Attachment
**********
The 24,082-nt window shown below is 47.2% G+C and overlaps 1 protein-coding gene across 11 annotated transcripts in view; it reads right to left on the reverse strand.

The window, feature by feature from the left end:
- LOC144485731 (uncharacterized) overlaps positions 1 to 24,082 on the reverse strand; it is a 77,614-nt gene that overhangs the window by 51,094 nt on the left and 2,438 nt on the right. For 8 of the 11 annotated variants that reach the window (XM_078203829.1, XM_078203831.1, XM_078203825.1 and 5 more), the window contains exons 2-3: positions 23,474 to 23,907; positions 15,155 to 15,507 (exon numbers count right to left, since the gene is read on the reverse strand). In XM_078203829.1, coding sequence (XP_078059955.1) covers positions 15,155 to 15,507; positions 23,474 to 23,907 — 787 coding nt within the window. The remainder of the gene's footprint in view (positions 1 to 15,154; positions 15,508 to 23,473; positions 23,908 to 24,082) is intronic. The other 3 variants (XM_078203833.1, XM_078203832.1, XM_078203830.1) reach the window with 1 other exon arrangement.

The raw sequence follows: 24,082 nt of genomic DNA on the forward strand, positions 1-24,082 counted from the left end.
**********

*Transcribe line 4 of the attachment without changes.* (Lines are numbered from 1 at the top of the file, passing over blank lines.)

The raw sequence follows: 24,082 nt of genomic DNA on the forward strand, positions 1-24,082 counted from the left end.